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More on this Film: Jen Slotterback was hiking in her favorite park when she found signs of surveying for gas drilling, or fracking. She went home and told her husband Jim, and although the two had never been actively involved in the issue of gas drilling, they immediately began a campaign to save the park. The board that controlled the park was set to vote on whether to drill in the park in 11 days. The story of the Slotterbacks' journey of those 11 days is the subject of this film, Finding Their Way.

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117 Clean Air Ambassadors. 50 states. Four issues. One Cause: Clean up our air. In May 2013, doctors, nurses, clergy, labor advocates and community activists traveled from every state to Washington D.C. to meet with their elected officials and tell their stories of why clean air is important. Phillip Bautista, a registered nurse from California, works in one of the nation's most polluted cities. Every day he sees patients struggling to breathe due to bad air quality. He was one of these Ambassadors, and this is his story.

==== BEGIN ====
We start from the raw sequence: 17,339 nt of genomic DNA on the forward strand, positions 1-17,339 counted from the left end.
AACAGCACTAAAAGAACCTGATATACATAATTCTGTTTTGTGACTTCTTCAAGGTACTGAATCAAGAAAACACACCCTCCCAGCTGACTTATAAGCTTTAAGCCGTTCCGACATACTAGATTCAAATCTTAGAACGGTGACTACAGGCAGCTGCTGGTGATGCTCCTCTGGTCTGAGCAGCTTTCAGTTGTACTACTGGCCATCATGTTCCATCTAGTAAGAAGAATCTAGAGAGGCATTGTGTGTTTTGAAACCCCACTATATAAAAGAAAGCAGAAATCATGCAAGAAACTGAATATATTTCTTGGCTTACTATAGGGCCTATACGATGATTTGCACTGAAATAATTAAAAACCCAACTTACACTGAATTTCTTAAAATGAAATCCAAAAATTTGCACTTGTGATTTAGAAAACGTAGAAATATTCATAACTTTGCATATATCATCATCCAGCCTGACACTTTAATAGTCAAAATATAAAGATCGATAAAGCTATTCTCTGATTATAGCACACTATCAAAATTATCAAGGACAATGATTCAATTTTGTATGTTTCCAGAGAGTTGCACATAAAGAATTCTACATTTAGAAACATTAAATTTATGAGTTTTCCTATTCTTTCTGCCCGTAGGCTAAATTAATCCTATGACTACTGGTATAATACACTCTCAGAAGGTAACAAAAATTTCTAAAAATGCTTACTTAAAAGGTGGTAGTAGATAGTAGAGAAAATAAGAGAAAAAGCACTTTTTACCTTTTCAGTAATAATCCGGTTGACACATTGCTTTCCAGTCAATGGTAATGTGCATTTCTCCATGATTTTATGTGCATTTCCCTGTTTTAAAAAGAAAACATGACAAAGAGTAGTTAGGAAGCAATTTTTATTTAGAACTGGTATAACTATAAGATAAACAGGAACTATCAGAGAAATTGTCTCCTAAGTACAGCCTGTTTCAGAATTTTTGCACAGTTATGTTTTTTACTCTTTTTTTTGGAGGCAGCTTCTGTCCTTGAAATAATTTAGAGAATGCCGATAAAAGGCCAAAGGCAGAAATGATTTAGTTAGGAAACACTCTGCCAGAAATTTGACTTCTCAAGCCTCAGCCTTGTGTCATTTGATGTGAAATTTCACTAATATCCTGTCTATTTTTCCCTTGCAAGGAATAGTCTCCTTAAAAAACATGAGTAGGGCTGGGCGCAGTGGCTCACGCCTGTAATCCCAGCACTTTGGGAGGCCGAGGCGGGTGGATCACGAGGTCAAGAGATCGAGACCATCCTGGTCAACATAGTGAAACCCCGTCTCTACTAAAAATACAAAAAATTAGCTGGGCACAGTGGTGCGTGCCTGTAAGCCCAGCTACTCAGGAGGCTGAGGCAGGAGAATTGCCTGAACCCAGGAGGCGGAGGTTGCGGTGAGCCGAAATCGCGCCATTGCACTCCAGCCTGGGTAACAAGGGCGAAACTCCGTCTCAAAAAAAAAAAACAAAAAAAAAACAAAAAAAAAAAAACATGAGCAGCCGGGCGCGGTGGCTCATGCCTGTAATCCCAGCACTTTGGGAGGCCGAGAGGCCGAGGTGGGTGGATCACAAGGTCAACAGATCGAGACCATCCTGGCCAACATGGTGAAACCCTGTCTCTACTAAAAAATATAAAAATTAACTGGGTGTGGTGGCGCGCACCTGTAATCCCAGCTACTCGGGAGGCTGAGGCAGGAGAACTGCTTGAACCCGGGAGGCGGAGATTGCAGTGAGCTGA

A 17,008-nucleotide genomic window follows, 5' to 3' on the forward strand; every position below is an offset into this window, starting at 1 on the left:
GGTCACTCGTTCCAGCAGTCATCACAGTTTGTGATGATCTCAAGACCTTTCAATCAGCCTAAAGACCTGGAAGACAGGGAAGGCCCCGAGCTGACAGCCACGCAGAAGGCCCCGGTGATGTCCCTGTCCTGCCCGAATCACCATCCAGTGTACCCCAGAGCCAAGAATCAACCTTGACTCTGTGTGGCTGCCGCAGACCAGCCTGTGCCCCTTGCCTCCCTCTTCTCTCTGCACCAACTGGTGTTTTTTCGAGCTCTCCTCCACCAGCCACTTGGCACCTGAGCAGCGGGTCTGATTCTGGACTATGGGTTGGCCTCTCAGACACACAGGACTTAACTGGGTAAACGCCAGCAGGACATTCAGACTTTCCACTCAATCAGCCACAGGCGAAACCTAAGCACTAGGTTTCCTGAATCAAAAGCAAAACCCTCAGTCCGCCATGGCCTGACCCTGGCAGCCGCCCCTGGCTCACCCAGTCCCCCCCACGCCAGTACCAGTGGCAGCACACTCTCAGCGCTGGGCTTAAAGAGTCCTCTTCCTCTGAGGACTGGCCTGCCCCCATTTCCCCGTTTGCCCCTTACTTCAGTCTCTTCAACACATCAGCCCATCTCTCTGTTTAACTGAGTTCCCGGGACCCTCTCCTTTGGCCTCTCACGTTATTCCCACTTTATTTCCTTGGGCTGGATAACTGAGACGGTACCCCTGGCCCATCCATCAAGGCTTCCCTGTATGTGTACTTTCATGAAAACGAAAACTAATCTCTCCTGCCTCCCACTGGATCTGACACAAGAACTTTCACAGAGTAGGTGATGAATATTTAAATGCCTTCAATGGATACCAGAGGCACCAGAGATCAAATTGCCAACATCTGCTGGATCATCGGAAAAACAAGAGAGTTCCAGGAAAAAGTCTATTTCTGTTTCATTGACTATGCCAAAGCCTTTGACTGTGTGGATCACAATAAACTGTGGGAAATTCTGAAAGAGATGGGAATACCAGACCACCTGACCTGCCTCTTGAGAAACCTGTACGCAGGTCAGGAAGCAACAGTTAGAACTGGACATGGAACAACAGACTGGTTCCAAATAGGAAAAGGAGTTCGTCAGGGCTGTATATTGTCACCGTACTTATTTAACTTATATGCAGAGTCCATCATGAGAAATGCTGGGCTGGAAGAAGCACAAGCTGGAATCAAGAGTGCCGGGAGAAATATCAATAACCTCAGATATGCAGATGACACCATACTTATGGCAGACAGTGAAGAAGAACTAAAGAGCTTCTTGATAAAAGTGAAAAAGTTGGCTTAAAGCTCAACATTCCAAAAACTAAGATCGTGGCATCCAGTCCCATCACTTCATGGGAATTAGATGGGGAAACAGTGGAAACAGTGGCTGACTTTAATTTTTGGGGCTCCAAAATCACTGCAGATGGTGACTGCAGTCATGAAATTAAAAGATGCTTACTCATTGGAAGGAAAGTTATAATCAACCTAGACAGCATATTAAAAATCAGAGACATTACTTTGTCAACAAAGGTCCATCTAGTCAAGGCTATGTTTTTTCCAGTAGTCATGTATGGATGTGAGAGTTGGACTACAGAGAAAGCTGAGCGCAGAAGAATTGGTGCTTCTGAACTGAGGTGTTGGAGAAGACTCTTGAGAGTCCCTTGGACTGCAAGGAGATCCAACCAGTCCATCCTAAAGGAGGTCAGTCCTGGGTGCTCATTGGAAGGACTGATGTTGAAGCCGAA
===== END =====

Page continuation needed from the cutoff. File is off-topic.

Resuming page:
The Arctic Athabaskan Council has filed a petition to the Inter-American Commission on Human Rights, asking the Commission to declare that Canada is undermining the human rights of Athabaskan peoples by poorly regulating emissions of black carbon. This telepress conference was held the day the petition was filed.
The Gulf of California teems with devil rays, humpback whales, sea lions, giant conches, and leatherback sea turtles. It also supports hundreds of fish species in numbers so robust that schools have been known to blot out the sun above divers. But this ecological treasure is under threat from developers who are planning massive tourism construction in the region.
“Threatened” listing would help protect species and promote recovery
Earthjustice President Trip Van Noppen interviews New York Times columnist and bestselling author Thomas L. Friedman at his Washington, D.C. office on environmental issues and his thoughts on the "Green New Deal." The interview was recorded in May 2012.
A recent study by the Department of Labor stated that transforming to a greener economy not only creates cleaner air, it's already created over 3 million jobs—with many more to come. So reducing the amount of mercury, carbon, smog and soot in our air, means a healthier economy, a healthier climate, and a lot more healthier kids.
March 22, 2012 was World Water Day. Watch a video on how North Carolina citizens came together to protect their waters from coal ash. North Carolina’s waters have been polluted by coal ash, a toxic stew of pollutants such as arsenic, mercury, lead, selenium and manganese that can cause birth defects, cancer and organ damage.
Floridians ask leaders to address ongoing public health threat